Robert Doggart was arrested in April 2015 after authorities discovered that he had been trying to recruit people to burn down a mosque in “Islamberg,” a self-named, predominantly Muslim community near Hancock, according to court records.
Doggart, 65, who ran for Congress as an Independent in 2014, allegedly went on right-wing online forums and openly talked about using AR-15 assault rifles to attack Muslims because he believed the small upstate community was an extremist training camp, records show. Authorities intercepted Doggart’s alleged plot before anyone was hurt.
He’s facing one count of solicitation to commit arson, one count of solicitation to commit a civil rights violation and two counts of threat in interstate commerce. But he’s not facing any terrorism charges and has been on house arrest since his initial capture.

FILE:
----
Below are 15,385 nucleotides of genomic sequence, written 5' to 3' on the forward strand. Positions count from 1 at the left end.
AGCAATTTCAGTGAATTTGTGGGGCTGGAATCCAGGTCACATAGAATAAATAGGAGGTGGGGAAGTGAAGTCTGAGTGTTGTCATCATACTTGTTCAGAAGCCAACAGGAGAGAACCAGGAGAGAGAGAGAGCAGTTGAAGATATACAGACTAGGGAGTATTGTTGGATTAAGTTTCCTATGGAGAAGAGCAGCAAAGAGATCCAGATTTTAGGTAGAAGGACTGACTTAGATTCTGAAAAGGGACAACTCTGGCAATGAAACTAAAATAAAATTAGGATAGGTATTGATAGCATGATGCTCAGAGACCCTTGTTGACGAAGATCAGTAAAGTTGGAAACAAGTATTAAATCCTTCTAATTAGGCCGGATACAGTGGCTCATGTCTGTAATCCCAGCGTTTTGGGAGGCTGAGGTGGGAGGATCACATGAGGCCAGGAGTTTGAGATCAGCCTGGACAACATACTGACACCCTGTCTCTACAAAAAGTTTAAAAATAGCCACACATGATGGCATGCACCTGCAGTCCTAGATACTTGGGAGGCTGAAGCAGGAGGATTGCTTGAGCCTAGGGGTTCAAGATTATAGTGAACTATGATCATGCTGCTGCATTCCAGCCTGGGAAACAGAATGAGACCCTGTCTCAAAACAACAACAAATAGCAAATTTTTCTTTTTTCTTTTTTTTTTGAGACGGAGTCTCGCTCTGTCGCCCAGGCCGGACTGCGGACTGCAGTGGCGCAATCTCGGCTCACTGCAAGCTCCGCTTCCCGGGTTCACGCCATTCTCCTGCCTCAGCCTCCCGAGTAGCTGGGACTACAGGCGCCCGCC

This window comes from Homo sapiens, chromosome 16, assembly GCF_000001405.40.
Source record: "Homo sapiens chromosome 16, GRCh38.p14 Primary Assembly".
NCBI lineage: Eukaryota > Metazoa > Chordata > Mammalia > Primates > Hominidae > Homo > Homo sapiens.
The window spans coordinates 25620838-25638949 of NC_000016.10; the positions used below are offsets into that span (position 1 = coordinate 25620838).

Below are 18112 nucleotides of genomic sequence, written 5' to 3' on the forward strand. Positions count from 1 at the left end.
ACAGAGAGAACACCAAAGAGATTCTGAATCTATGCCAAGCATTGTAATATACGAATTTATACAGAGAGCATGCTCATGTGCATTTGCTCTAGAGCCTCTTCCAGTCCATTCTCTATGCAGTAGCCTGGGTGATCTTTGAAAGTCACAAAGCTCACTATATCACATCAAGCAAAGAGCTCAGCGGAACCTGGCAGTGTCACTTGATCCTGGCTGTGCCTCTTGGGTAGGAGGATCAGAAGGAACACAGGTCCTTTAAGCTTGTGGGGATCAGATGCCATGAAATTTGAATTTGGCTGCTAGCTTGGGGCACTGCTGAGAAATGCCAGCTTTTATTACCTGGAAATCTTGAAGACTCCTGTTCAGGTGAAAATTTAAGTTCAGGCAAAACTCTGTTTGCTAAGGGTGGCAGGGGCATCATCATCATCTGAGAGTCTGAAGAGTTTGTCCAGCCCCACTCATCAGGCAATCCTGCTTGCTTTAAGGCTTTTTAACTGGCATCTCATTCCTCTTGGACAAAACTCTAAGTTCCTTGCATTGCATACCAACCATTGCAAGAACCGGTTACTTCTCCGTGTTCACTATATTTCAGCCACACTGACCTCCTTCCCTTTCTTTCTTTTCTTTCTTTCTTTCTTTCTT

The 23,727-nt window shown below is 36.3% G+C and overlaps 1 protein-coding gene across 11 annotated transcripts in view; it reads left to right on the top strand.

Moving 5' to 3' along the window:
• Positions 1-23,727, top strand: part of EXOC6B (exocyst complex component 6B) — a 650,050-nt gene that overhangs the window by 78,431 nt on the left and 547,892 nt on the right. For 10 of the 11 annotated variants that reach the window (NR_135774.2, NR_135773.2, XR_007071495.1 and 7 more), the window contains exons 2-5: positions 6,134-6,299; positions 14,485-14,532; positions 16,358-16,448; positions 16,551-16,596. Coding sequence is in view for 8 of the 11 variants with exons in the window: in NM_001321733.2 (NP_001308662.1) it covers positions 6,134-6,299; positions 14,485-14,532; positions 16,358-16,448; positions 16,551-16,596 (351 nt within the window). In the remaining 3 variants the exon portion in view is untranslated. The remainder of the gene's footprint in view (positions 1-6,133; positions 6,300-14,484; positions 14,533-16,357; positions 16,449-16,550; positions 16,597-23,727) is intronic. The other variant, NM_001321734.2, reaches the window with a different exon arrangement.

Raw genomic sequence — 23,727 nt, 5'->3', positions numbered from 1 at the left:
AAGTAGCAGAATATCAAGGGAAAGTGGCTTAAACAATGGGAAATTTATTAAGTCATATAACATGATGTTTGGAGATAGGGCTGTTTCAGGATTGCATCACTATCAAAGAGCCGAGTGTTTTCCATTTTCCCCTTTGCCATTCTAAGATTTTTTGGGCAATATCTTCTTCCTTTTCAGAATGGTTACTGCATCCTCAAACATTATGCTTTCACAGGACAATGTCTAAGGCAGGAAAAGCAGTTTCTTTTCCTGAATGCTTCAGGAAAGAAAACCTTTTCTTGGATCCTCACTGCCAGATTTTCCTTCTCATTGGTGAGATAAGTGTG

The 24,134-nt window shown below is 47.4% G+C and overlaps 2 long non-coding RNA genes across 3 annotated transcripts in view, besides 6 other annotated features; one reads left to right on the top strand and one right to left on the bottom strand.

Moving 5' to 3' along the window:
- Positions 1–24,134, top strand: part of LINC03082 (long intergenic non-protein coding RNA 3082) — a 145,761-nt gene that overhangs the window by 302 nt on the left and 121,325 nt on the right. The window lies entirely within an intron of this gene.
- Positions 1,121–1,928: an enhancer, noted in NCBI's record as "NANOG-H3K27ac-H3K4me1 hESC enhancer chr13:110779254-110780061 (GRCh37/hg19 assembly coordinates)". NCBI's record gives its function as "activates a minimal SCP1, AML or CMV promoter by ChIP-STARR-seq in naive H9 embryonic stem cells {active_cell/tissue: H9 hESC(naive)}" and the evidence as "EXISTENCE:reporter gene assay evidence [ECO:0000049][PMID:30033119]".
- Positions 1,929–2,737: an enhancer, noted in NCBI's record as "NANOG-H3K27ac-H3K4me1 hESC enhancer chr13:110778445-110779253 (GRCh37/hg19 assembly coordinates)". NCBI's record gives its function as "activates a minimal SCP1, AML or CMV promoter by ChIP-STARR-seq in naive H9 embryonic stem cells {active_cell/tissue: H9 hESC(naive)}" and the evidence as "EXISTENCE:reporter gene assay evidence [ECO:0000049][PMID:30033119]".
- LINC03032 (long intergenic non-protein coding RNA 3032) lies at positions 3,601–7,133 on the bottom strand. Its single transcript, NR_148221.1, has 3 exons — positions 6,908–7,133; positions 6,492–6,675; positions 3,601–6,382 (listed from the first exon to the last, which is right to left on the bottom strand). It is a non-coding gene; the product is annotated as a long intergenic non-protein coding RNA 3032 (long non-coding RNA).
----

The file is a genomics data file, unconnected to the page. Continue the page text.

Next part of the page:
Attorneys representing the Islamberg community in a seperate civil lawsuit claim a loophole in federal law allows defendants such as Doggart to escape terrorism charges.
“There’s a gap in the law,” attorney Tahirah Amatul-Wadud told the Daily News on Monday evening. “Frankly, there is nothing on terrorism unless it’s connected to a foreign element. You won’t see the KKK charged with domestic terror even though that’s what they do.”